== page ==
Popscene provided an Anglophile outlet from its early nexus it started on Aug. 31, 1995, to be exact and is still ushering in the next wave of modern pop. One of its founders, Omar Perez, claims the night is now the longest running indie weekly in the country. Not a bad accomplishment, considering the competition and the way hardcore clubbers can behave like locusts, says Perez's cohort, Aaron Axelsen. "They go to one scene and devour it and move on. It's very transient," Axelsen admits. "Promoters we know are suffering because the demographic they were worried about focusing on is moving on to the next hot thing."
I'm sitting with Perez and Axelsen in Axelsen's office at Live 105, where he is the music director/assistant program director. Around us hang framed gold records from Coldplay, the Prodigy, and Blur; an old issue of U.K. taste-making rag NME sits on the desk. It's 1:30 p.m., but these guys are starting their days: Platinum-coiffed Axelsen has just arrived at the station, while Perez, clad in a Thrasher sweatshirt and black stocking cap, works as a full-time DJ.
Eleven years into the game, Popscene whose other hosts include Disco Shawn and Nako celebrates its, um, "10th anniversary" this Thursday, Aug. 24, at its longtime post-Cat Club location of 330 Ritch St. (tickets are sold out). The not-so-secret guests are the Killers, the Las Vegas MTV darlings whose members frequented the club when they were in town to record. The choice of headliner gets to the core of Popscene's formula: The Killers are by no means a breaking act with Pitchfork.com cred, but they fit into the dance-rock mold, Popscene DJs played their music early on, and they are a favorite among the club's young demographic.
One key to packing in 300 loyalists every week? Don't age with the audience. While Axelsen and Perez are both in their 30s, they passionately ravage British music magazines and import CD racks like college kids. "It's about embracing new bands and having the platform for all the great bands," says Axelsen. "Popscene started catering to an 18- to 26-year-old demo, and that's what we still do; with those parameters you stay focused. As cultural changes and different musical styles come in, it's important to make sure the club doesn't lose the soul of what it represents, but that it does adjust appropriately." (Popscene hosts a spinoff night, "Club Leisure" which, like Popscene, takes its name from a Blur title at Annie's Social Club for those "classic" 'Scenesters who only want to hear the '90s hits).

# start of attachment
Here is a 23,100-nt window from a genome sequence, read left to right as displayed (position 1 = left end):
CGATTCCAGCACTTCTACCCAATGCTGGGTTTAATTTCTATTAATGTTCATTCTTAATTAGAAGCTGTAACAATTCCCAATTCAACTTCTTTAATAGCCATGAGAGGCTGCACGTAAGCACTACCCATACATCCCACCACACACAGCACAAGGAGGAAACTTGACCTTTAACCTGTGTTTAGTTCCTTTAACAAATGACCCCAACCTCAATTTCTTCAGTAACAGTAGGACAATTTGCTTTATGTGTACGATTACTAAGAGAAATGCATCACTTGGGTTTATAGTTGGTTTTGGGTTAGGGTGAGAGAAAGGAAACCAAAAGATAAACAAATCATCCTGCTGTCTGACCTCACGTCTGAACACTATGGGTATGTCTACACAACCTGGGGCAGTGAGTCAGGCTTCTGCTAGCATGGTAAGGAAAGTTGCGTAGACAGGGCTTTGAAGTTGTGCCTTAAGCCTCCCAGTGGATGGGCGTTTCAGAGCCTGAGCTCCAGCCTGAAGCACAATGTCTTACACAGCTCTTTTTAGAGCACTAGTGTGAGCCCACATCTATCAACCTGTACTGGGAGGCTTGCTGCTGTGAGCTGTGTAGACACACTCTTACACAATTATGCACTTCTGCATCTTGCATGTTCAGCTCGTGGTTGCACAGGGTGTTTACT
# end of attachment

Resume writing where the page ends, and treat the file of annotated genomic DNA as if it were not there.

Adds Perez, "Sometimes you're accustomed to hearing so much new music, you can think, ÔThis band sounds exactly like another band I heard five years ago.' You have to remove your personality from the equation and keep in mind that the people who are discovering the Subways or Every Move a Picture have to make the same trip that you did when you discovered a band and its predecessors. We're still total nerds when it comes to being absolutely hungry about new bands, and that's what keeps things fresh."
Twenty-four-year-old fashion designer Joy Fan has been a Popscene regular since she turned 18 she met her future husband there, and he proposed to her at the club. "Popscene epitomizes the diversity and passion that exists in S.F., and the dancing and good music and sweat strips away all of the stereotypes, the negativity, and the egos," she says. "Popscene brings together familiar faces and joins them as a family."
All that said, hosting the Killers at their apex isn't a typical night for Popscene. The club is better known for breaking buzz bands before they're heard or seen elsewhere. The long list of groups given fresh spins/bookings includes the Strokes (whose "Last Night" single was in heavy rotation while the music was available only on import), Kasabian, the Dandy Warhols, Be Your Own Pet, and even Wolfmother. The members of Black Rebel Motorcycle Club met through Popscene, Blur's members danced there when their hit "Song 2" broke, and Interpol's Carlos D. swings by when he's in town.
Like any brand, the club has built a trusted reputation, which helped the promoters during the lean years of 1998-2001, when the wave of popularity shifted toward nu-metal and the DJs relied on back catalogs most nights. "There was a time when the most compelling thing we'd have going was like a record release party for the Space Monkeys," laughs Axelsen. "But music is very cyclical. When we started Popscene there was a huge musical renaissance with Radiohead, Supergrass, and the Verve breaking we were at the forefront of that, and started a club based on that scene. I met Omar and [early promoter] Eric Shae at a Ride/Slowdive concert. I met [early promoter] Jeremy [Goldstein] at a My Bloody Valentine concert. ... As the music scene had a new revolution, we happened to be already in position to embrace the Yeah Yeah Yeahs, the Arcade Fire, Franz Ferdinand, Interpol, and bands like that. We took on the same scene, just a different era."
There's a lot of hard work involved at Popscene's core street teams, fliers on college campuses, a Web site, a MySpace account, background visuals ("We take each band and treat it like it's the only show we have all year," says Axelsen) yet the promoters insist on charging just $8 per event. The future holds shows with blogger darling Lily Allen, the Kooks, Voxtrot, and Love Is All, among others, while Axelsen has his ear on another import he recently purchased by U.K. act the Rifles. "Amazing new band," he e-mails me later with tangible excitement, "that remind me of the Jam, the Clash, Buzzcocks, etc.," putting truth to the idea that Popscene's thirst for unearthing the next big thing really is unquenchable.